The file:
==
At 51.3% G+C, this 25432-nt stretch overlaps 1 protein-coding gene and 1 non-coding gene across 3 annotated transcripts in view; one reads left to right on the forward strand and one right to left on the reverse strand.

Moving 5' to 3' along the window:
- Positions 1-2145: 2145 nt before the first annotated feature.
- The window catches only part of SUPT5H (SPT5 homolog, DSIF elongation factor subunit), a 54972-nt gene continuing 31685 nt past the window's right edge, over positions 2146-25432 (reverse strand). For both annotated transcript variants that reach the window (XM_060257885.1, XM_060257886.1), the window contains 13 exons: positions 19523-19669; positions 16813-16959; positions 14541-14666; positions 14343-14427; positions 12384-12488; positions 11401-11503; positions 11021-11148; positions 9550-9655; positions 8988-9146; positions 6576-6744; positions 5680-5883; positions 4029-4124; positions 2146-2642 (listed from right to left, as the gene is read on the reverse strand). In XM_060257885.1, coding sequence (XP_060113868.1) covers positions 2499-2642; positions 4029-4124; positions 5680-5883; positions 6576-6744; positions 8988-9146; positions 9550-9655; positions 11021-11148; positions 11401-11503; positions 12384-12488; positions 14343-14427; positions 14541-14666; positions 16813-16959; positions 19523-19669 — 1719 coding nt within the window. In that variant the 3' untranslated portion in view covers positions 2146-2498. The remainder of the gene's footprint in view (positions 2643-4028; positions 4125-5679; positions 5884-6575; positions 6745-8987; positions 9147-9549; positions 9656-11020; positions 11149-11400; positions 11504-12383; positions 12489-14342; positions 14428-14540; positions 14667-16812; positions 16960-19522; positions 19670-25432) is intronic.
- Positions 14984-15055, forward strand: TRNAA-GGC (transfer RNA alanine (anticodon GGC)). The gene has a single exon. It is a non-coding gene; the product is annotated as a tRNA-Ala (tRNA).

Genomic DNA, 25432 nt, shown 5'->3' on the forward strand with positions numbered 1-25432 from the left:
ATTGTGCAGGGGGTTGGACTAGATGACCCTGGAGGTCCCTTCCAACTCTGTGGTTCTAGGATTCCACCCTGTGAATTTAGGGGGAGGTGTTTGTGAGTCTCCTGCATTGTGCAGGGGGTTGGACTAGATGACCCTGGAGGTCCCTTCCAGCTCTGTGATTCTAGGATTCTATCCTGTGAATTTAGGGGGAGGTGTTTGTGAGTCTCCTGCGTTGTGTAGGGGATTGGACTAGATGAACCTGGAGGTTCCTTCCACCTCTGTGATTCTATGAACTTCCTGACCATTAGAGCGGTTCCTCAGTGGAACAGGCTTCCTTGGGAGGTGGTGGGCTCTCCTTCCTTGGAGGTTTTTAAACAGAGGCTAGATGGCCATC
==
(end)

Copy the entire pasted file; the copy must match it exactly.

At 51.3% G+C, this 25432-nt stretch overlaps 1 protein-coding gene and 1 non-coding gene across 3 annotated transcripts in view; one reads left to right on the forward strand and one right to left on the reverse strand.

Moving 5' to 3' along the window:
- Positions 1-2145: 2145 nt before the first annotated feature.
- The window catches only part of SUPT5H (SPT5 homolog, DSIF elongation factor subunit), a 54972-nt gene continuing 31685 nt past the window's right edge, over positions 2146-25432 (reverse strand). For both annotated transcript variants that reach the window (XM_060257885.1, XM_060257886.1), the window contains 13 exons: positions 19523-19669; positions 16813-16959; positions 14541-14666; positions 14343-14427; positions 12384-12488; positions 11401-11503; positions 11021-11148; positions 9550-9655; positions 8988-9146; positions 6576-6744; positions 5680-5883; positions 4029-4124; positions 2146-2642 (listed from right to left, as the gene is read on the reverse strand). In XM_060257885.1, coding sequence (XP_060113868.1) covers positions 2499-2642; positions 4029-4124; positions 5680-5883; positions 6576-6744; positions 8988-9146; positions 9550-9655; positions 11021-11148; positions 11401-11503; positions 12384-12488; positions 14343-14427; positions 14541-14666; positions 16813-16959; positions 19523-19669 — 1719 coding nt within the window. In that variant the 3' untranslated portion in view covers positions 2146-2498. The remainder of the gene's footprint in view (positions 2643-4028; positions 4125-5679; positions 5884-6575; positions 6745-8987; positions 9147-9549; positions 9656-11020; positions 11149-11400; positions 11504-12383; positions 12489-14342; positions 14428-14540; positions 14667-16812; positions 16960-19522; positions 19670-25432) is intronic.
- Positions 14984-15055, forward strand: TRNAA-GGC (transfer RNA alanine (anticodon GGC)). The gene has a single exon. It is a non-coding gene; the product is annotated as a tRNA-Ala (tRNA).

Genomic DNA, 25432 nt, shown 5'->3' on the forward strand with positions numbered 1-25432 from the left:
ATTGTGCAGGGGGTTGGACTAGATGACCCTGGAGGTCCCTTCCAACTCTGTGGTTCTAGGATTCCACCCTGTGAATTTAGGGGGAGGTGTTTGTGAGTCTCCTGCATTGTGCAGGGGGTTGGACTAGATGACCCTGGAGGTCCCTTCCAGCTCTGTGATTCTAGGATTCTATCCTGTGAATTTAGGGGGAGGTGTTTGTGAGTCTCCTGCGTTGTGTAGGGGATTGGACTAGATGAACCTGGAGGTTCCTTCCACCTCTGTGATTCTATGAACTTCCTGACCATTAGAGCGGTTCCTCAGTGGAACAGGCTTCCTTGGGAGGTGGTGGGCTCTCCTTCCTTGGAGGTTTTTAAACAGAGGCTAGATGGCCATC